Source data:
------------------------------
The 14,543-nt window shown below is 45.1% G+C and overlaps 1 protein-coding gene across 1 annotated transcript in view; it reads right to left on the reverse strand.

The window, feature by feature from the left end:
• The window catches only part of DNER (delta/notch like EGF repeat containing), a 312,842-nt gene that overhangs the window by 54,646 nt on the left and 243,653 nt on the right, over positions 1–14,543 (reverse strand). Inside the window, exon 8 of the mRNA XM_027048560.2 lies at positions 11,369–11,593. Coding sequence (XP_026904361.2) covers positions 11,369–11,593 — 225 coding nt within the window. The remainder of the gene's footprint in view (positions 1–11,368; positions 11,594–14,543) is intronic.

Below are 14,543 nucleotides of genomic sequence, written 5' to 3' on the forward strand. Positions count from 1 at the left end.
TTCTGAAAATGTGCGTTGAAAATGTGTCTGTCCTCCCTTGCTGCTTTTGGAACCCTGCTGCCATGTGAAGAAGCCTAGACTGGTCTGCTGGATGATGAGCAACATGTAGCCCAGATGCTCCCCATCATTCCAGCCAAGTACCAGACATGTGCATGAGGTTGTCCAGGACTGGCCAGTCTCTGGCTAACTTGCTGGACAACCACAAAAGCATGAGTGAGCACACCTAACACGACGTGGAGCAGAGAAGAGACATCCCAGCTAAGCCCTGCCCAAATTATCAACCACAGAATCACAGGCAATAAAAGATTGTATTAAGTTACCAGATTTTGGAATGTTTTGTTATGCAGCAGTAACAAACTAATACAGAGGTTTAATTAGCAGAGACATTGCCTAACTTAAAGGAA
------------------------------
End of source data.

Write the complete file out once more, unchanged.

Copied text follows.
The 14,543-nt window shown below is 45.1% G+C and overlaps 1 protein-coding gene across 1 annotated transcript in view; it reads right to left on the reverse strand.

The window, feature by feature from the left end:
• The window catches only part of DNER (delta/notch like EGF repeat containing), a 312,842-nt gene that overhangs the window by 54,646 nt on the left and 243,653 nt on the right, over positions 1–14,543 (reverse strand). Inside the window, exon 8 of the mRNA XM_027048560.2 lies at positions 11,369–11,593. Coding sequence (XP_026904361.2) covers positions 11,369–11,593 — 225 coding nt within the window. The remainder of the gene's footprint in view (positions 1–11,368; positions 11,594–14,543) is intronic.

Below are 14,543 nucleotides of genomic sequence, written 5' to 3' on the forward strand. Positions count from 1 at the left end.
TTCTGAAAATGTGCGTTGAAAATGTGTCTGTCCTCCCTTGCTGCTTTTGGAACCCTGCTGCCATGTGAAGAAGCCTAGACTGGTCTGCTGGATGATGAGCAACATGTAGCCCAGATGCTCCCCATCATTCCAGCCAAGTACCAGACATGTGCATGAGGTTGTCCAGGACTGGCCAGTCTCTGGCTAACTTGCTGGACAACCACAAAAGCATGAGTGAGCACACCTAACACGACGTGGAGCAGAGAAGAGACATCCCAGCTAAGCCCTGCCCAAATTATCAACCACAGAATCACAGGCAATAAAAGATTGTATTAAGTTACCAGATTTTGGAATGTTTTGTTATGCAGCAGTAACAAACTAATACAGAGGTTTAATTAGCAGAGACATTGCCTAACTTAAAGGAA